Chiricahua view webOn June 11, 2013, Abbott and Brown met at the start point just ahead of the 0443 start time. They said to each other, “On your mark, get set, GO”.  A sense of participating in a historical conservation effort, pioneered by esteemed local Portal residents, helped inspire them. The 25-mile route for Portal (BBS 06133) starts on the Galeyville Road, close to the junction with the road to Whitetail Canyon. The route ends at the lower end of the big meadow at Long Park. Clues on the official tally sheet at times were less than helpful: “cairn on left side of road” (long since gone), “Red-tailed Hawk nest in sycamore tree” (many sycamores, no nest), and “cattle guard” (no longer there). At stop 16 Brown said, “Oh my,” recognizing the scope of their task. Powered by snacks, friendship, and a fascination with the remarkable diversity and beauty of the area, they finished the count, walking the last four points (2 miles) due to the closure of the road for the Rustler Park Campground rehabilitation.

A few notes on the 2013 count:  All species that have been seen on nearly all (29-31) of the 31 counts were found again this year.  Of 23 species regularly encountered (seen on 20-28 counts), only Greater Roadrunner was missed. Seven species detected on 10-19 (less than half) of the counts were not recorded: Great-Horned Owl, Elegant Trogon, Juniper Titmouse (though this species was heard at one of the points, it was not noted in a 3-minute observation block), Red-breasted Nuthatch, Hooded Oriole, Bullock’s Oriole, and House Sparrow. Within the category of those detected on less than 10 of the 31 counts, observers had no expectations of finding them, but Abbott noted several of this 2-9 count category including: Scaled Quail, Montezuma Quail, Cooper’s Hawk, Northern Pygmy Owl, Magnificent Hummingbird, Rock Wren, and Eastern Meadowlark. Two species were noted that had only been on one count within the 38-year span, though both are considered to be regular breeders in the Chiricahuas in Rick Taylor’s Location Checklist to the Birds of the Chiricahuas: Black-tailed Gnatcatcher (recorded at one stop), and Blue-gray Gnatcatcher (recorded at six stops).

While many variables play into the patterns observed from the Breeding Bird Survey, the patterns can be informative, and they alert wildlife managers and observers to further monitor species of concern. Two species of those that occur in 20 or more counts, Summer Tanager and Hooded Oriole, do not occur in the last eight counts, absent since 2002.  One of these, Summer Tanager, was recorded this year.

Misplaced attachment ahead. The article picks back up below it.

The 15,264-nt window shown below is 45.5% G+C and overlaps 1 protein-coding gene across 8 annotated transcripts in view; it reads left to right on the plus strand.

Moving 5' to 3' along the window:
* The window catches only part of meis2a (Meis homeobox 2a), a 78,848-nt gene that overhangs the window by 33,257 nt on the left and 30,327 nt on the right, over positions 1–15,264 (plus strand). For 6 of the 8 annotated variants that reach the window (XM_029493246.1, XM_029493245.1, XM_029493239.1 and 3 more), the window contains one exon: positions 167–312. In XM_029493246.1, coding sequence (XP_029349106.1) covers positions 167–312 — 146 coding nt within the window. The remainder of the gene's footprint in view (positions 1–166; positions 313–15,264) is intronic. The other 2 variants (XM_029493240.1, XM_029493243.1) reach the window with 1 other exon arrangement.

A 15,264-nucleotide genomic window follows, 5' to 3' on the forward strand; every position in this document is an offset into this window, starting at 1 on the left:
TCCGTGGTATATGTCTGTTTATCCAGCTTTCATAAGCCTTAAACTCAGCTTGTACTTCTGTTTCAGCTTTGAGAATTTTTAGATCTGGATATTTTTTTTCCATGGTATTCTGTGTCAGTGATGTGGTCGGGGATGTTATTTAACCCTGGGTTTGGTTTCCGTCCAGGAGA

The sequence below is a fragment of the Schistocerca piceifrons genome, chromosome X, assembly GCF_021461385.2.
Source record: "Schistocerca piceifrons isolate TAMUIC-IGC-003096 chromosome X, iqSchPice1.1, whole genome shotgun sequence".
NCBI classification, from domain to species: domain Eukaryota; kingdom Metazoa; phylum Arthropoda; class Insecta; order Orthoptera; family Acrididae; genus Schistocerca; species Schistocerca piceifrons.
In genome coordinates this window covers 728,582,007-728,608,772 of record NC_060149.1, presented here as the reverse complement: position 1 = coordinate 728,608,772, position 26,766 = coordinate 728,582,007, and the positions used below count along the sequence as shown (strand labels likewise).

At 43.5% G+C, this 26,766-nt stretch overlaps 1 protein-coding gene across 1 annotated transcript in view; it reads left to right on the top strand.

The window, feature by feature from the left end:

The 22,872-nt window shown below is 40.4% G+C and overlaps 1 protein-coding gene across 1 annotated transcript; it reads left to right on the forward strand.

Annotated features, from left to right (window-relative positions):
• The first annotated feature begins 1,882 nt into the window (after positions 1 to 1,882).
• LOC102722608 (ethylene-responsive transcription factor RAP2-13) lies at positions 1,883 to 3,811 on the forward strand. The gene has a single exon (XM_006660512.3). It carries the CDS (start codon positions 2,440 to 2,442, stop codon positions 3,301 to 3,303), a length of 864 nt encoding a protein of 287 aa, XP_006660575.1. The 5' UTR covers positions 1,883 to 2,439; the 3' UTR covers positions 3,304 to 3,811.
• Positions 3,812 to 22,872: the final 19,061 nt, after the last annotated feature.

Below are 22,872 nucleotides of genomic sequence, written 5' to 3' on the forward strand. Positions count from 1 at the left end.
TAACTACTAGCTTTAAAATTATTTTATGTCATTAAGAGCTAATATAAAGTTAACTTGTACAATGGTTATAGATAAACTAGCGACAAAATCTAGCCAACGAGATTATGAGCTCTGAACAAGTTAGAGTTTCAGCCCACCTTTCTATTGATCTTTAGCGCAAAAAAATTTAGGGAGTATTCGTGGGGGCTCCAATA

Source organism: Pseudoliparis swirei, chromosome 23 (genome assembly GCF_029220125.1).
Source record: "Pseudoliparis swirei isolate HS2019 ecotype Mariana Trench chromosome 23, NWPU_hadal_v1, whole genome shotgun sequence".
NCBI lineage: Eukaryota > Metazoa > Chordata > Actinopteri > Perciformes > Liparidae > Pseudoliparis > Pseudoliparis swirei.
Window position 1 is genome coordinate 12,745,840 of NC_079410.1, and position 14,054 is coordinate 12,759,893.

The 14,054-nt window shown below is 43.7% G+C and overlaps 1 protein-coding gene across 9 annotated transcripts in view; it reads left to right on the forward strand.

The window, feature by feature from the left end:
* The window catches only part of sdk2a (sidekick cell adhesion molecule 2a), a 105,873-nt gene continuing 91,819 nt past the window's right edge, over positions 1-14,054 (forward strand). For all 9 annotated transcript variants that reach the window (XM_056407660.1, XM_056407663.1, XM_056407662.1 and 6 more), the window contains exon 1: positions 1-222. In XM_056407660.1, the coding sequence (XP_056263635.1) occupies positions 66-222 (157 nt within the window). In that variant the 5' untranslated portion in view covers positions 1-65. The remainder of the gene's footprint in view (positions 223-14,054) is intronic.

Summary data as background for the 2013 Portal Breeding Bird Survey

(17) AZ 12 Spring 094Species that have been detected on all 31 counts

Gambel’s Quail, White-winged Dove, Acorn Woodpecker, Northern (Red-shafted) Flicker, Western Wood Pewee, Cassin’s Kingbird, Mexican Jay, White-breasted Nuthatch, Cactus Wren, Bewick’s Wren, Black-throated Gray Warbler, Spotted Towhee, Black-throated Sparrow, Yellow-eyed Junco, Western Tanager, Black-headed Grosbeak, and Brown-headed Cowbird.

(12) Species that have been detected on most counts, all but 1-2 years (29 or 30 counts):

Mourning Dove, Dusky-capped Flycatcher, Ash-throated Flycatcher, Brown-crested Flycatcher, Plumbeous Vireo, Steller’s Jay, Bridled Titmouse, American Robin, Northern Mockingbird, Hepatic Tanager, Scott’s Oriole, and House Finch.

(23) Species that have been detected on 20-28 counts:

Turkey Vulture, Red-tailed Hawk, Greater Roadrunner, White-throated Swift, Black-chinned Hummingbird, Ladder-backed Woodpecker, Cordilleran Flycatcher, Western Kingbird, Hutton’s Vireo, Warbling Vireo, Western Scrub Jay, Common Raven, Violet-green Swallow, Pygmy Nuthatch, Canyon Wren, Hermit Thrush, Curve-billed Thrasher, Lucy’s Warbler, Audubon’s Warbler, Grace’s Warbler, Canyon Towhee, Northern Cardinal, Blue Grosbeak

(30) Species detected on 10-19 counts:

Band-tailed Pigeon, Great-Horned Owl, Common Poorwill, Blue-throated Hummingbird, Broad-tailed Hummingbird, Elegant Trogon, Hairy Woodpecker, Arizona Woodpecker, Greater Pewee, Black Phoebe, Say’s Phoebe, Sulphur-bellied Flycatcher, Mexican Chickadee, Juniper Titmouse, Verdin, Bushtit, Red-breasted Nuthatch, Brown Creeper, House Wren, Olive Warbler, Virginia’s Warbler, Red-faced Warbler, Painted Redstart, Rufous-crowned Sparrow, Chipping Sparrow, Summer Tanager, Hooded Oriole, Bullock’s Oriole, Lesser Goldfinch, and House Sparrow.

OLYMPUS DIGITAL CAMERA(32) Species detected on 2-9 counts (# = # of counts):

Scaled Quail (8), Montezuma Quail (3), Sharp-shinned Hawk (3), Cooper’s Hawk (6), Northern Goshawk (3), Zone-tailed Hawk (2), Golden Eagle (4), American Kestrel (5), Peregrine Falcon (3), Prairie Falcon (3), Northern Pygmy Owl (4), Lesser Nighthawk (5), Magnificent Hummingbird (9), Bell’s Vireo (2), Chihuahuan Raven (2), Purple Martin (2), Barn Swallow (2), Rock Wren (8), Eastern Bluebird (2), Western Bluebird (6), Crissal Thrasher (6), European Starling (5), Phainopepla (6), Yellow-breasted Chat (3), Black-chinned Sparrow (9), Lark Sparrow (7), Pyrrhuloxia (6), Indigo Bunting (4), Eastern Meadowlark (6), Bronzed Cowbird (6), Red Crossbill (3), and Pine Siskin (6).